Presentation on theme: "Asian Empires 1500--1700 Mughal Empire Muslims and Hindus in the Mughal Empire 20 % Muslim --ruling dynasty + 20% pop ---rest of pop. a form of Hinduism."— Presentation transcript:
Asian Empires Mughal Empire
Muslims and Hindus in the Mughal Empire 20 % Muslim --ruling dynasty + 20% pop ---rest of pop. a form of Hinduism
Akbar Emperor --recognized diversity of people --made accomodations for Hindus Disapproved of sati and other restrictions on women (time of tolerance) Removed jizya tax on non-muslims Sponsored House of Worship --issues of faith could be debated Supported culture that fused variety of traditions
Sati in India In India, the Laws of Manu, compiled around 200 CE declared that a Hindu widow was to remain sati, a Sanskrit word that was interpreted to mean chaste or pure, and was not to remarry, while a Hindu widower was permitted to marry again. Gradually, the word sati was used to designate the ritual of self- immolation or self-sacrifice by a Hindu widow on her husband’s pyre. Through her self-sacrifice, a widow remained pure and demonstrated her everlasting devotion to her husband. Thus sati (a word that Europeans frequently transliterated as suttee) came to mean both the practice of self-immolation and the Hindu widow who died by this ritual. Such a widow was thought to become a goddess and to bring auspiciousness or good fortune to her birth and marital families. Her cremation site was also marked by a commemorative stone or temple and became a pilgrimage site for devotees seeking divine favors. Although it was never widespread, sati as self-immolation became and remains a potent source for stereotypes of Indian society as ridden with exotic and superstitious religious injunctions, and for images of Hindu women as oppressed.
jizya, also spelled jizyah, Arabic jizyah, head or poll tax that early Islamic rulers demanded from their non-Muslim subjects. Islamic law made a distinction between two categories of non-Muslim subjects—pagans and dhimmis (“protected peoples,” or “peoples of the book”; i.e., those peoples who based their religious beliefs on sacred texts, such as Christians, Jews, and Zoroastrians). The Muslim rulers tolerated the dhimmis and allowed them to practice their religion. In return for protection and as a mark of their submission, the dhimmis were required to pay a special poll tax known as the jizya. The rate of taxation and methods of collection varied greatly from province to province and were greatly influenced by local pre-Islamic customs. In theory the tax money was to be used for charitable purposes and the payment of salaries and pensions. In practice, however, the revenues derived from the jizya were deposited in the private treasuries of the rulers. The Ottomans usually used the proceeds of the jizya to pay their military expenses.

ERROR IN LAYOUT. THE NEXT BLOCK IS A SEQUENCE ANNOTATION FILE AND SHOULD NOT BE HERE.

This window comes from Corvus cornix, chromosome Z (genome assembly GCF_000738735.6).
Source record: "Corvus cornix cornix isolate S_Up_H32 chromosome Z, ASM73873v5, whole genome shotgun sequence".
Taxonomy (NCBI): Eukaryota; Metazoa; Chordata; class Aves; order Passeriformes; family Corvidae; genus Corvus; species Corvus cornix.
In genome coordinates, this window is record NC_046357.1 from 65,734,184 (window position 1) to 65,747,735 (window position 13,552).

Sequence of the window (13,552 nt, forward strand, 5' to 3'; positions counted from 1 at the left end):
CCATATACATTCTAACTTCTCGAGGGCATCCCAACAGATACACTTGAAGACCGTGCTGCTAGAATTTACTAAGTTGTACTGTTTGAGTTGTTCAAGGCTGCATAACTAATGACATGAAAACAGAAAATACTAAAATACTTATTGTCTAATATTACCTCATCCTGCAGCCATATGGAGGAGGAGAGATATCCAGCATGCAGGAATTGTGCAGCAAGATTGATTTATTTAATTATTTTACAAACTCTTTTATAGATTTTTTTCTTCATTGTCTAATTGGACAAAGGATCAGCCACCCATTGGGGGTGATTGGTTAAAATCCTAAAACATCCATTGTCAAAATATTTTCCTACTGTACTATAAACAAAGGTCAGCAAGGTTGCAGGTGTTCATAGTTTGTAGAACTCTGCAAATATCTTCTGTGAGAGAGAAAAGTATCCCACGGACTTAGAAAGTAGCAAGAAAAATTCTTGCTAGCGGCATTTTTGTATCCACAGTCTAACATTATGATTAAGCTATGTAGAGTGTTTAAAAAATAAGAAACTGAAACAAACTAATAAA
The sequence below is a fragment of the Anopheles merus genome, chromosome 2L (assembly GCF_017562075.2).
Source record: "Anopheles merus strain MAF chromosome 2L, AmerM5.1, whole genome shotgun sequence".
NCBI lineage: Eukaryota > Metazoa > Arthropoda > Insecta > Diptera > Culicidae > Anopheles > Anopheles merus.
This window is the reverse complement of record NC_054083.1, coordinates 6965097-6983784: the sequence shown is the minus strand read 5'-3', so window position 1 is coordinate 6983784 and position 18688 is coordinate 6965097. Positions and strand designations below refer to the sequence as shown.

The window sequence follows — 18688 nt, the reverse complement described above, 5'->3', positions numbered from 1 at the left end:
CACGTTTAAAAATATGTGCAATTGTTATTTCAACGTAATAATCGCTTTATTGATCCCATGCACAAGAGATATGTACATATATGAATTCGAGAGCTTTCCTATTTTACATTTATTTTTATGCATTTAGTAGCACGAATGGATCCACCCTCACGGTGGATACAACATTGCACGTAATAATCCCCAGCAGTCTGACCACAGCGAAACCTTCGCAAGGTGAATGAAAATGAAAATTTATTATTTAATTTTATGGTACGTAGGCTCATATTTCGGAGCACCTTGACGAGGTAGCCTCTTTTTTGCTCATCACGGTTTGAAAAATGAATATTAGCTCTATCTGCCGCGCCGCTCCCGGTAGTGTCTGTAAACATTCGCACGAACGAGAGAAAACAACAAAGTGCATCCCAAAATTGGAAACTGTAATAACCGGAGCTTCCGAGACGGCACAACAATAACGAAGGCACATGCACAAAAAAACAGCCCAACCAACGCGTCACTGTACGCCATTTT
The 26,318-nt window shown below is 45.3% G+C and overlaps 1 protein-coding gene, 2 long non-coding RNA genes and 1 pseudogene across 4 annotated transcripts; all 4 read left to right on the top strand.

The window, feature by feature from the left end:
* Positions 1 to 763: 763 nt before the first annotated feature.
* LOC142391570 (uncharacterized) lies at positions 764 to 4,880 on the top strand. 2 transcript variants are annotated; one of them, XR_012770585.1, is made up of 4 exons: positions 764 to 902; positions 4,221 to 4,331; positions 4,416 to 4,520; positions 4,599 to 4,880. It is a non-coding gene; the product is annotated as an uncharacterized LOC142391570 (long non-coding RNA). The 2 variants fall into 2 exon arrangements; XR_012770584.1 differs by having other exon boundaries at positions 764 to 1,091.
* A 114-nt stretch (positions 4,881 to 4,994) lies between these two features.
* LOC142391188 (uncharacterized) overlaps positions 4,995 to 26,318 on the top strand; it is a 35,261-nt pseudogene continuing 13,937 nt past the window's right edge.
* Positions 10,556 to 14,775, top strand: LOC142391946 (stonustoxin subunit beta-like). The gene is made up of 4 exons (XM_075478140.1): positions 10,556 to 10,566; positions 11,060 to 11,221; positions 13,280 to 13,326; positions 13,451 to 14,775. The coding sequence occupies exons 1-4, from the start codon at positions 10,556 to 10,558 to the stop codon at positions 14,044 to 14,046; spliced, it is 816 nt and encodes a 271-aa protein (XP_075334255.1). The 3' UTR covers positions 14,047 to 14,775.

Ahmad Sirhindi Muslim reformer --attacked Sufism and Hindu practices into Muslim community --argued for purified Islam ??Sufism?? Islamic mysticism Non-Muslims often mistake Sufism as a sect of Islam. Sufism is more accurately described as an aspect or dimension of Islam. Sufi orders (Tariqas) can be found in Sunni, Shia and other Islamic groups.
Arab historian Ibn Khaldun 14th century Arab historian... dedication to worship, total dedication to Allah most High, disregard for the finery and ornament of the world, abstinence from the pleasure, wealth, and prestige sought by most men, and retiring from others to worship alone.
Aurangzeb Emperor --overturned many of Akbar’s tolerant polices --re-imposed jizya --destroyed temples, banned dancing girls, stopped music at court Marked downturn in Hindu-Muslim relations/ provoked bitter reactions from Hindus